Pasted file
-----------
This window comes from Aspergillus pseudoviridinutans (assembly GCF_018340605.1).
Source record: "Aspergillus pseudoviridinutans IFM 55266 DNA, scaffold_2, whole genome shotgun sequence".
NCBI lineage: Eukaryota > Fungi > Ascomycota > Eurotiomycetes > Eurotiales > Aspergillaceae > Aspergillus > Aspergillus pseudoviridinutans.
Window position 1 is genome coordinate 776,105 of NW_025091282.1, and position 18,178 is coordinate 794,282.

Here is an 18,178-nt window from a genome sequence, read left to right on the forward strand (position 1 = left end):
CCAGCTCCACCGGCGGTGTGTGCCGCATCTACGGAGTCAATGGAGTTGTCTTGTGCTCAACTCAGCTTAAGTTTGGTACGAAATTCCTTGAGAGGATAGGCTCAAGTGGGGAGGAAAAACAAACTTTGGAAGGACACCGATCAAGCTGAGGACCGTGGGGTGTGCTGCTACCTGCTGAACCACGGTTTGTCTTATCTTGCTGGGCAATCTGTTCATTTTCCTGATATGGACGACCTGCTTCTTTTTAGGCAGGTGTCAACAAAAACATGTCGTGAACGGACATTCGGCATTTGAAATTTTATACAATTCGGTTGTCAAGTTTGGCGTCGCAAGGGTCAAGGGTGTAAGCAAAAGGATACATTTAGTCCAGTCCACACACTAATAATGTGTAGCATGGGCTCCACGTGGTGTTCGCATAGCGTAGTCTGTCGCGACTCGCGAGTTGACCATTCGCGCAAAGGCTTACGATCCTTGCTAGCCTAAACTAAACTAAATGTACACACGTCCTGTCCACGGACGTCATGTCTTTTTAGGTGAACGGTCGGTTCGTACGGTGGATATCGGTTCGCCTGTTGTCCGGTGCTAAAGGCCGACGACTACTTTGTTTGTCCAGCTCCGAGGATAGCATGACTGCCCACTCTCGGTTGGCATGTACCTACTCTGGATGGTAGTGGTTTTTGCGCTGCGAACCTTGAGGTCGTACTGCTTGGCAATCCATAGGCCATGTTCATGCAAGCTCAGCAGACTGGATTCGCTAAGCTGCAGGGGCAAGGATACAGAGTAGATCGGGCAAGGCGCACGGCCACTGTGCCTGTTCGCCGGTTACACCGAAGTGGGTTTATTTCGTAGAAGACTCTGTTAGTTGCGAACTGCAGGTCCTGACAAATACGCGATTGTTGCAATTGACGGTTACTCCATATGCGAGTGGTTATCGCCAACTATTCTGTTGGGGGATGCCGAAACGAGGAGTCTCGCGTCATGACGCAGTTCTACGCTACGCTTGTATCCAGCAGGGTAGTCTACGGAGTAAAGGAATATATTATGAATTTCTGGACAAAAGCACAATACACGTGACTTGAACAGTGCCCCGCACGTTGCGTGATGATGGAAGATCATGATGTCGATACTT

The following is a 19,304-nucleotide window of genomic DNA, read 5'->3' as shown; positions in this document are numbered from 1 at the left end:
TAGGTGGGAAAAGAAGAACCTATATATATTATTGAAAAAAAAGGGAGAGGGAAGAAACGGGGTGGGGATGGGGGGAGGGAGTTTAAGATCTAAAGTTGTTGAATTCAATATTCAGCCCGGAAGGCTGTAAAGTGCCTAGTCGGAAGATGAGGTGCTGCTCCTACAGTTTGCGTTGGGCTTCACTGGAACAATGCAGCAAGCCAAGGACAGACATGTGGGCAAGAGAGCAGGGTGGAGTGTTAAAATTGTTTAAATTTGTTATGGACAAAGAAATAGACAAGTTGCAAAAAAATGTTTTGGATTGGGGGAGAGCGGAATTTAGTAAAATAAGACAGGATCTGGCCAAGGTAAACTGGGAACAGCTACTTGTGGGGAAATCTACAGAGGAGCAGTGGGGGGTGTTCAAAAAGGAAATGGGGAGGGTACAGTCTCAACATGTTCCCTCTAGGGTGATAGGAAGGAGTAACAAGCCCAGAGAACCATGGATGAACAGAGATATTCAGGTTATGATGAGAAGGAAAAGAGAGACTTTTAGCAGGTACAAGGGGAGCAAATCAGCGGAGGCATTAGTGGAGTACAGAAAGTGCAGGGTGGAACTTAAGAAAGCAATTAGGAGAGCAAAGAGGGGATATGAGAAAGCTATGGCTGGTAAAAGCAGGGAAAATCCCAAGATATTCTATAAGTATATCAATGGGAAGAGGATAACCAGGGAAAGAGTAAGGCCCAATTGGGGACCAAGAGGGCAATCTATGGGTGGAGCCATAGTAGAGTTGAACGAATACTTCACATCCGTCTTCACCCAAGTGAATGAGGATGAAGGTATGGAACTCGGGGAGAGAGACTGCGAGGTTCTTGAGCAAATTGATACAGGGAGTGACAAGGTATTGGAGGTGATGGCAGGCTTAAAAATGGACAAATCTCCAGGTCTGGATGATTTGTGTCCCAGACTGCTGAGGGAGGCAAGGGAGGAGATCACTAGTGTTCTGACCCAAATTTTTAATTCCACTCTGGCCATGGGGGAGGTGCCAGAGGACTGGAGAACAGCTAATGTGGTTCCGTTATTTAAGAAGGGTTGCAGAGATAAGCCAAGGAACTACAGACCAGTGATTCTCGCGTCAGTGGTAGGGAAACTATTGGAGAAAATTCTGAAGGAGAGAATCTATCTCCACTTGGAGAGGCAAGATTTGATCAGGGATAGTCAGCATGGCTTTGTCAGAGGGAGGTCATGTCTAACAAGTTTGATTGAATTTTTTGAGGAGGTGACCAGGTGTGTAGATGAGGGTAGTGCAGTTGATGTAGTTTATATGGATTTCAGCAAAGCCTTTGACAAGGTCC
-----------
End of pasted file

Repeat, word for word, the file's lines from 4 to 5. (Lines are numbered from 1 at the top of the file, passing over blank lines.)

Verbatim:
Window position 1 is genome coordinate 776,105 of NW_025091282.1, and position 18,178 is coordinate 794,282.

Here is an 18,178-nt window from a genome sequence, read left to right on the forward strand (position 1 = left end):